"We review legal determinations by the bankruptcy court de novo, while we review its factual findings under the clearly erroneous standard." Osborn v. Durant Bank & Trust Co., 24 F.3d 1199, 1203 (10th Cir. 1994) (citation omitted). "It is especially important to be faithful to the clearly erroneous standard when the bankruptcy court's findings have been upheld by the district court." Id. (citation omitted).

Sanders argues that under Kawaauhau v. Geiger, 523 U.S. 57 (1998), he did not cause Vaughn "willful and malicious injury" pursuant to 11 U.S.C. § 523(a)(6). In support of that contention, he first argues, as a factual matter, that he did not have the intent to injure Vaughn's proprietary interest in receiving his contingency fee and that he could not have intended to bilk Vaughn of his interest in an attorney's lien because such a lien did not exist until Vaughn filed suit against him in the District Court of Oklahoma County. Rather, Sanders claims, he fired Vaughn because the latter failed to appear at a meeting scheduled between Sanders and the IRS, and the bankruptcy court committed reversible error by not crediting Sanders's version of events.

We disagree. "A finding of fact is not clearly erroneous unless it is without factual support in the record, or if the appellate court, after reviewing all the evidence, is left with the definite and firm conviction that a mistake has been made." Southern Colo. MRI, Ltd. v. Med-Alliance, Inc., 166 F.3d 1094, 1099 (10th Cir. 1999) (internal quotations and citation omitted). Moreover, "when a trial judge's finding is based on his decision to credit the testimony of one of two or more witnesses, each of whom has told a coherent and facially plausible story that is not contradicted by extrinsic evidence, that finding, if not internally inconsistent, can virtually never be clear error." Anderson v. Bessemer City, 470 U.S. 564, 575 (1985) (citations omitted). In the present case, the bankruptcy court determined that Sanders's proffered explanations for his actions were not credible. The court stated,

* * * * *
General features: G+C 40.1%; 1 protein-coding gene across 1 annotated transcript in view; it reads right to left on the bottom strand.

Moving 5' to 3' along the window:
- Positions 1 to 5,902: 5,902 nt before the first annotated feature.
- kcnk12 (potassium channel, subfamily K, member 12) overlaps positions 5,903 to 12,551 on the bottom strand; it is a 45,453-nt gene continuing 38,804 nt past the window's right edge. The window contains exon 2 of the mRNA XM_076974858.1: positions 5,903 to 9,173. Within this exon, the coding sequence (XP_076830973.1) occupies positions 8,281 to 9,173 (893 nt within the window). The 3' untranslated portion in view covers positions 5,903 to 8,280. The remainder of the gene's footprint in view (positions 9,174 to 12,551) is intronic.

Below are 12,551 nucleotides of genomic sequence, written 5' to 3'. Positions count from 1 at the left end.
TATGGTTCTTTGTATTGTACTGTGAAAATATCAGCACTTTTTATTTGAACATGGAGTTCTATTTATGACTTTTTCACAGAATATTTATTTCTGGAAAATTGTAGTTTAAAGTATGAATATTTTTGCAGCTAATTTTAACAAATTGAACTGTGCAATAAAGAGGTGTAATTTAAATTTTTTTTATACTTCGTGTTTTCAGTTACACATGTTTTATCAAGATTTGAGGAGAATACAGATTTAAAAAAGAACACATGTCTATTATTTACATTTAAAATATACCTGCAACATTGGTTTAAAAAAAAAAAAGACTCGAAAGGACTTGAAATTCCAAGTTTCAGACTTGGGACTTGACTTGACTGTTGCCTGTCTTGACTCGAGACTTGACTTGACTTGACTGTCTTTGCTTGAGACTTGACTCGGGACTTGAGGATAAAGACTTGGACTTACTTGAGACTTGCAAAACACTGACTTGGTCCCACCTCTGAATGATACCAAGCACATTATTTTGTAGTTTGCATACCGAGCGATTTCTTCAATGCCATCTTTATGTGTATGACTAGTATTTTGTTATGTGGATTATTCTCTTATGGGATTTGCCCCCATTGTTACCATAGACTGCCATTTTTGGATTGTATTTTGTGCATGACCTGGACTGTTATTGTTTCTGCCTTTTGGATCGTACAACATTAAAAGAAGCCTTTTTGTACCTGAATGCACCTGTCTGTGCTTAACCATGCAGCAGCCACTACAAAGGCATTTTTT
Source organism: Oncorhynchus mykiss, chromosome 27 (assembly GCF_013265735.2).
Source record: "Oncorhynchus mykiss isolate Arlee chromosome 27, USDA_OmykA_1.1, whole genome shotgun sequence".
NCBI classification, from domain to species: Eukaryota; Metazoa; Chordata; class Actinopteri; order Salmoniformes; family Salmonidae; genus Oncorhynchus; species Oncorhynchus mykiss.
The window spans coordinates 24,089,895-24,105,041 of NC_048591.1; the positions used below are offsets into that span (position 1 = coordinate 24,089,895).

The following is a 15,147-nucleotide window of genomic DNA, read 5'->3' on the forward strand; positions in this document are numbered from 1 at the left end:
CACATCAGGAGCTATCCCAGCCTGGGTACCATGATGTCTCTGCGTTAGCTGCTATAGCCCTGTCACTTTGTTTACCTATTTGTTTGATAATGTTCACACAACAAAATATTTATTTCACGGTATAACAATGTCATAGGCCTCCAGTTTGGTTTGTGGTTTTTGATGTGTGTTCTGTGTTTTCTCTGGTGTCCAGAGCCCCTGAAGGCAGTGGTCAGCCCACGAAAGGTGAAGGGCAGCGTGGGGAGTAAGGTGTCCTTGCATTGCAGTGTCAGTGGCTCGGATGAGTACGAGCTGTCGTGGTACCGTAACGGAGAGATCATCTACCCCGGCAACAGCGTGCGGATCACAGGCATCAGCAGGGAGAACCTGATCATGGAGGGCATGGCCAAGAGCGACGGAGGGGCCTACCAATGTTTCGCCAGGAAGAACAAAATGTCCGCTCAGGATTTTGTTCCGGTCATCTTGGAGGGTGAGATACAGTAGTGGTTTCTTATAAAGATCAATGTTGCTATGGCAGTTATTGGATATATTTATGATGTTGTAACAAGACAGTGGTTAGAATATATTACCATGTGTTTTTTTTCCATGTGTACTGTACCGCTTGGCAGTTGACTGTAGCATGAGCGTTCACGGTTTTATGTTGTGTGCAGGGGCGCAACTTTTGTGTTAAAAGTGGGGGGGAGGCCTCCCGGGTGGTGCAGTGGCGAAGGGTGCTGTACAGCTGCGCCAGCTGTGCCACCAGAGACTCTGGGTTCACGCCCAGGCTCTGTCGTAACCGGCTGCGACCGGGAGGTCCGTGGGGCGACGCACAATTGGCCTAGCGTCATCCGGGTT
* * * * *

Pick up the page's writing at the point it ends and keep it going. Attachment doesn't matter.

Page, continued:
Frankly, it looked like [Sanders] figured out he was going to get these refunds, about $30,000. 'Well before I get them, I'm going to beat the lawyer out of his fees.' That's what it looks like.

(II R. at 57.) That is a credibility determination we may not disturb on appeal. See Anderson, 470 U.S. at 575. Whether or not the attorney's lien came into being before Vaughn filed suit, the evidence before the bankruptcy court was amply sufficient to conclude Sanders was attempting to bilk Vaughn out of the contingency fee to which Vaughn was entitled for successfully pursuing the refund action against the IRS. It was not clear error for the bankruptcy and district courts to so determine.